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Royal Malaysian Air Force modernises Hornet jets with US sniper targeting pods

Two Marine Corps F/A-18D Hornets fly over the US Central Command area of responsibility, 18 May 2021. Photo: Air Force Tech. Sgt. Robert Harnden

The Royal Malaysian Air Force is expected to acquire almost a dozen sniper advanced targeting pods in a future upgrade of their F/A-18D Hornet fighter jets.

The Royal Malaysian Air Force is expected to acquire almost a dozen sniper advanced targeting pods in a future upgrade of their F/A-18D Hornet fighter jets.

The US State Department has recently approved the possible US$80 million foreign military sale of 10 AN/AAQ-33 Sniper Advanced Targeting Pods to the government of Malaysia. The US Congress was notified of the potential sale by the Defense Security Cooperation Agency (DSCA) on 6 May this year.

The possible sale includes the targeting pods, technical data and publications, personnel training, software and training equipment, US government and contractor engineering, technical, and logistics support services, as well as elements of logistics and program support.


“This proposed sale will support the foreign policy goals and national security objectives of the United States by improving the security of a key partner that is a force for political stability and economic progress in the Indo-Pacific region,” according to a public statement released by the DSCA on 6 May.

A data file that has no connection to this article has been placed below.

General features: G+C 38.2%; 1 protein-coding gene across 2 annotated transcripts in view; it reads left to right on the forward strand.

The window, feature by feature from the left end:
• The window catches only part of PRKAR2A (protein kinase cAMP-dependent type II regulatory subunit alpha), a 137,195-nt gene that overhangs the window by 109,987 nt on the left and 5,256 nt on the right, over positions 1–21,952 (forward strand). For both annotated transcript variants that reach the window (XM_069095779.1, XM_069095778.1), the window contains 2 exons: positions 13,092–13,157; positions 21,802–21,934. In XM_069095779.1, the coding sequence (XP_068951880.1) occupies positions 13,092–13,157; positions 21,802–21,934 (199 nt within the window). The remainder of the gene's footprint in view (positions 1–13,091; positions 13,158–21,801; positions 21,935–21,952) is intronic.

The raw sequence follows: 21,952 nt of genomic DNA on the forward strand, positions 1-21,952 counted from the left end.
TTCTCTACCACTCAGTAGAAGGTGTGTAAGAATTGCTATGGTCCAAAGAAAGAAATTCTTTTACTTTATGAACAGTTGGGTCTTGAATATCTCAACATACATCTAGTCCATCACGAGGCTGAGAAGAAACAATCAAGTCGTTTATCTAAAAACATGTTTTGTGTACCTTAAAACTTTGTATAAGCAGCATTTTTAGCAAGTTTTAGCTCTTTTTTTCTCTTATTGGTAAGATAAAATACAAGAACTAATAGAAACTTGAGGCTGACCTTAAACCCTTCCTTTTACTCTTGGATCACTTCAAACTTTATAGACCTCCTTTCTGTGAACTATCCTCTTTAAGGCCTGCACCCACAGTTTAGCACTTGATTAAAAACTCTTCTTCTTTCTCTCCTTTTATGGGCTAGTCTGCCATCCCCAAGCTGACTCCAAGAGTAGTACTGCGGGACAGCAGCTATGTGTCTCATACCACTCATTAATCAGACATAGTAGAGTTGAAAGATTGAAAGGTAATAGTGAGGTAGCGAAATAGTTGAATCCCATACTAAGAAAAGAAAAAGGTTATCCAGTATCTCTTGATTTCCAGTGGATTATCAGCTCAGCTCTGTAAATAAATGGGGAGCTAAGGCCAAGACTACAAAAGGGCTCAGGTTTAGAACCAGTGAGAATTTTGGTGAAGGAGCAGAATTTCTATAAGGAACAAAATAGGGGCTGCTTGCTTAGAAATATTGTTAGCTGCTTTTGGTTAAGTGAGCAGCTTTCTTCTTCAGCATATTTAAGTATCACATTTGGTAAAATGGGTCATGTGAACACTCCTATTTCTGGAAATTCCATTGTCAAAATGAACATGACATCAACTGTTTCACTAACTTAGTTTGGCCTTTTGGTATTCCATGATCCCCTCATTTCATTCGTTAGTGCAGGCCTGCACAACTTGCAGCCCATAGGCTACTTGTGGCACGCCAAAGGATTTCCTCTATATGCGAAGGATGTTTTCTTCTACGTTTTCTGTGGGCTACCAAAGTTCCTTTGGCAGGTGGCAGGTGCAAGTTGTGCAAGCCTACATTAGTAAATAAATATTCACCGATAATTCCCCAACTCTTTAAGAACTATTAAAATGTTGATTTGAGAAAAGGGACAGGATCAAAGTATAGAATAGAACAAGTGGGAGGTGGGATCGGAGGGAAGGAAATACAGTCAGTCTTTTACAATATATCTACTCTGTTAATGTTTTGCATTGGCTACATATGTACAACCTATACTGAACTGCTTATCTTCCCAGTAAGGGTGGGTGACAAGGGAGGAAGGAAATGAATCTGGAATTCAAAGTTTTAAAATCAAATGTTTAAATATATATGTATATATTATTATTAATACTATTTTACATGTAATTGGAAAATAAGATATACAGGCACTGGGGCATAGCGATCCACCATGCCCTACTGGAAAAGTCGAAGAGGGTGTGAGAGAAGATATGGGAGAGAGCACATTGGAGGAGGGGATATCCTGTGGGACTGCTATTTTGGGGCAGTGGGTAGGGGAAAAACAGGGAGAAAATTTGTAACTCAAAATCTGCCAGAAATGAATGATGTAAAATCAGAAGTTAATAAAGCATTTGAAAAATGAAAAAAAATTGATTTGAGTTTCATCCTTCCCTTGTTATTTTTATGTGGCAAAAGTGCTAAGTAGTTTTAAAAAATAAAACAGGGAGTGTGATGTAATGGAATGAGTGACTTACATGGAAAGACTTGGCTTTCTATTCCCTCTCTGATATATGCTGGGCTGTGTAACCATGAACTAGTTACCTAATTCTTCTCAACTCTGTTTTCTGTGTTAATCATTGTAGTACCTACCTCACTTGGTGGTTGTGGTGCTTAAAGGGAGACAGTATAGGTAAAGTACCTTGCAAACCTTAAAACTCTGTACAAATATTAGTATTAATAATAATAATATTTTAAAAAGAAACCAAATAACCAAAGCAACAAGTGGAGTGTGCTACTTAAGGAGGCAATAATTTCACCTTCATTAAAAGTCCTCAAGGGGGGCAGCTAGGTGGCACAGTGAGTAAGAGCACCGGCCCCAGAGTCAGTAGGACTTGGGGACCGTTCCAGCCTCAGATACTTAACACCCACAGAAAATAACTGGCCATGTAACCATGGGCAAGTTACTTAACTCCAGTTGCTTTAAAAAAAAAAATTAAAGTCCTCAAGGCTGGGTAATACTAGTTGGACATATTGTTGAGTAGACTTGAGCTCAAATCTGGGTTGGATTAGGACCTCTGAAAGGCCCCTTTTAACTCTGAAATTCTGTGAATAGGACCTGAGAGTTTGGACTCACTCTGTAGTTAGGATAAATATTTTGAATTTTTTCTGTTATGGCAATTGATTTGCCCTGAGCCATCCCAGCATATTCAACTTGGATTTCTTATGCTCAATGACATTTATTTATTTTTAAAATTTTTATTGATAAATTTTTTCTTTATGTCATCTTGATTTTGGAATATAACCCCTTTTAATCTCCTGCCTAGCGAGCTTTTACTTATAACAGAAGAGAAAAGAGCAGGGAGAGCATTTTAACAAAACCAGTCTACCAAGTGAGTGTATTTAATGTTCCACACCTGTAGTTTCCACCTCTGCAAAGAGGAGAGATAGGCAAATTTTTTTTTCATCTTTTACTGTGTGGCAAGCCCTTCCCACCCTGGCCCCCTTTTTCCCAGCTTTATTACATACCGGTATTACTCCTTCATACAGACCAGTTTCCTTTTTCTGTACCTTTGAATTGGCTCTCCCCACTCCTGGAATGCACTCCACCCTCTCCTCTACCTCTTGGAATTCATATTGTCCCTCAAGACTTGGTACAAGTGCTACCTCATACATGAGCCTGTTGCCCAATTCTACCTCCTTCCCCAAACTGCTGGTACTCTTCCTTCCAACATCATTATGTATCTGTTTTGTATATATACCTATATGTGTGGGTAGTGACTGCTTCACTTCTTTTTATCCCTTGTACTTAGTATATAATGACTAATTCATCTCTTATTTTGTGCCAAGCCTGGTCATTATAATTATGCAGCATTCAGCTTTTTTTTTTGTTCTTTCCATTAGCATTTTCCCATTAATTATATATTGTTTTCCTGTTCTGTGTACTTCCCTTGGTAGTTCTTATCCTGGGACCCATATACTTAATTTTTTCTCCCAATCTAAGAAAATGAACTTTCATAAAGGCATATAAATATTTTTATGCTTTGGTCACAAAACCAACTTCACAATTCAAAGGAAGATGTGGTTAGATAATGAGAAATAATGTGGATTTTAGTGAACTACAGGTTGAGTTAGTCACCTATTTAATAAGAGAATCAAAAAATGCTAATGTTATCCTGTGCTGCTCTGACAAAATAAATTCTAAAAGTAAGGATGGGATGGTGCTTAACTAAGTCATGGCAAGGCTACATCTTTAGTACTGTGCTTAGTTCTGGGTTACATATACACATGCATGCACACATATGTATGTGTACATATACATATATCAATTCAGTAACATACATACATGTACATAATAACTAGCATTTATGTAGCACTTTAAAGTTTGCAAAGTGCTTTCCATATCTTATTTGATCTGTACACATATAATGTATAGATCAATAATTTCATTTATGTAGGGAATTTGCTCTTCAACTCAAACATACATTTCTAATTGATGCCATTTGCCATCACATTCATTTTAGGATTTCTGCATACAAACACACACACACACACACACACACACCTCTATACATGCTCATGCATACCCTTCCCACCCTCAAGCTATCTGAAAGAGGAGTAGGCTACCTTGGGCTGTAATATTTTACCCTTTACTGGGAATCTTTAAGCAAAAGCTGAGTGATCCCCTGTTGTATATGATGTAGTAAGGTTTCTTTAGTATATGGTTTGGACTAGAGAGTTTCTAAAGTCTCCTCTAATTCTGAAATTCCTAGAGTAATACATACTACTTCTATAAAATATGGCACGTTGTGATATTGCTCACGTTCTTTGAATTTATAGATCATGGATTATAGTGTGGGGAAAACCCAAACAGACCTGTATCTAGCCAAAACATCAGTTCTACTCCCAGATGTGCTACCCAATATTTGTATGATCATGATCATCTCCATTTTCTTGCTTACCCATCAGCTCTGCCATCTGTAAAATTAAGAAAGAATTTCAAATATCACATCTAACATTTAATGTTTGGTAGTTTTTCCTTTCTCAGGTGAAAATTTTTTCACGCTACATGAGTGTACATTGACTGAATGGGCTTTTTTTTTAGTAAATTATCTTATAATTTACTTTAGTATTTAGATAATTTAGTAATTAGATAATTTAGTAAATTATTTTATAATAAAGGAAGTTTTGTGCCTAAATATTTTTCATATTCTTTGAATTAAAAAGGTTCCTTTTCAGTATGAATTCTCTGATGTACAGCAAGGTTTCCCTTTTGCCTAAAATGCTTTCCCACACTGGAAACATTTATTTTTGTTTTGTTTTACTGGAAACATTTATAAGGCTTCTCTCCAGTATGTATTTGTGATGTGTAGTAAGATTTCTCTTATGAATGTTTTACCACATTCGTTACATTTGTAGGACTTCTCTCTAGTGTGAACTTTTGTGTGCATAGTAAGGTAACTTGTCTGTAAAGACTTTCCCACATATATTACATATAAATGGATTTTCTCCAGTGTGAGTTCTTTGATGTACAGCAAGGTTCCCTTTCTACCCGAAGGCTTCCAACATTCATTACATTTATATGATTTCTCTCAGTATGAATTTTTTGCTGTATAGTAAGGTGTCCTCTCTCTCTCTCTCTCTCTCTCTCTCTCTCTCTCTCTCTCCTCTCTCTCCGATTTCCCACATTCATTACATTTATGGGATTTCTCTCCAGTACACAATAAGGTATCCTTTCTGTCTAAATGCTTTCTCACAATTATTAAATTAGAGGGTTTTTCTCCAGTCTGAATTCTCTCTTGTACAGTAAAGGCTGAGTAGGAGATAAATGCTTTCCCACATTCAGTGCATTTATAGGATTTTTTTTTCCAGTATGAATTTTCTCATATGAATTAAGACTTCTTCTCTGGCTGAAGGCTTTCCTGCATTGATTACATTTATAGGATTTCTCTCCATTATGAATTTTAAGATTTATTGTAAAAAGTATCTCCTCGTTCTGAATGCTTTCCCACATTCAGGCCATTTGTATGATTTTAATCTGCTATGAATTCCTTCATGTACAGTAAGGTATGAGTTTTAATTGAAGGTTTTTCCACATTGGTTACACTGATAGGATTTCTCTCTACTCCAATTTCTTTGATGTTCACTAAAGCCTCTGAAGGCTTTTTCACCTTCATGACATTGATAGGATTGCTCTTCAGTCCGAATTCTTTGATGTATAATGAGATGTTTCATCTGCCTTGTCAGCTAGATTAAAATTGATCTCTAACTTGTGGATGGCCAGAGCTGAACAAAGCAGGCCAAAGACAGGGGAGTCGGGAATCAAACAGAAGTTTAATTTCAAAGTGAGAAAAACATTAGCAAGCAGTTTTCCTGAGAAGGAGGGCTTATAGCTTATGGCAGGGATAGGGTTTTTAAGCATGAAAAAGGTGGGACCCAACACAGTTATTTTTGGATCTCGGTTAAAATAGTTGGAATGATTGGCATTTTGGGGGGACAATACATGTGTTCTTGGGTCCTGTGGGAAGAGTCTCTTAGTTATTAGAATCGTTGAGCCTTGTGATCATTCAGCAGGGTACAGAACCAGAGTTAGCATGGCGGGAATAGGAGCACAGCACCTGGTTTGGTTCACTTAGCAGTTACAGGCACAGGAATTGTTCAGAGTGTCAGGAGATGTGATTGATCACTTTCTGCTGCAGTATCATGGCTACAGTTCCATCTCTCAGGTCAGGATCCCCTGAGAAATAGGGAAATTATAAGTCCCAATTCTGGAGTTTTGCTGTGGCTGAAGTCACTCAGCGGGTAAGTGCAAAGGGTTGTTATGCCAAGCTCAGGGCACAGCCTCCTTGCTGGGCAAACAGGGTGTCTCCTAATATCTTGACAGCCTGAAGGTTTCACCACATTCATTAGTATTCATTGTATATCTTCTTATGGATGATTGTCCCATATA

“The proposed sale will improve Malaysia’s capability to meet current and future threats by modernising its current F/A-18D platform with a common targeting pod.

“This proposed sale will also mitigate future obsolescence concerns and allow the Royal Malaysian Air Force to meet future operational requirements. Malaysia will have no difficulty absorbing this equipment into its armed forces.

“The proposed sale of this equipment and support will not alter the basic military balance in the region. There will be no adverse impact on US defence readiness as a result of this proposed sale.”

US defence primes Lockheed Martin and Boeing have been selected as principal contractors and the proposed sale would not require assignment of additional government or contractor representatives to Malaysia.

Australia and Malaysia conduct operations together as members of the international Five Power Defence Arrangements (FPDA), established in 1971 as a security arrangement between Australia, New Zealand, Britain, Malaysia, and Singapore.

In 2023, more than 250 Australian Defence Force personnel were deployed in the bi-annual military Exercise Bersama Shield in Malaysia.

Across two weeks from 27 April to 12 May, ADF staff cooperated with FPDA militaries from Malaysia, New Zealand, Singapore, and the United Kingdom.

The combined joint operations were designed to enhance interoperability and strengthen professional relationships.

Royal Australian Air Force P-8A Poseidon and KA350 King Air tactical mobility aircraft, and the Royal Australian Navy frigate HMAS Anzac, were also deployed to the exercise.

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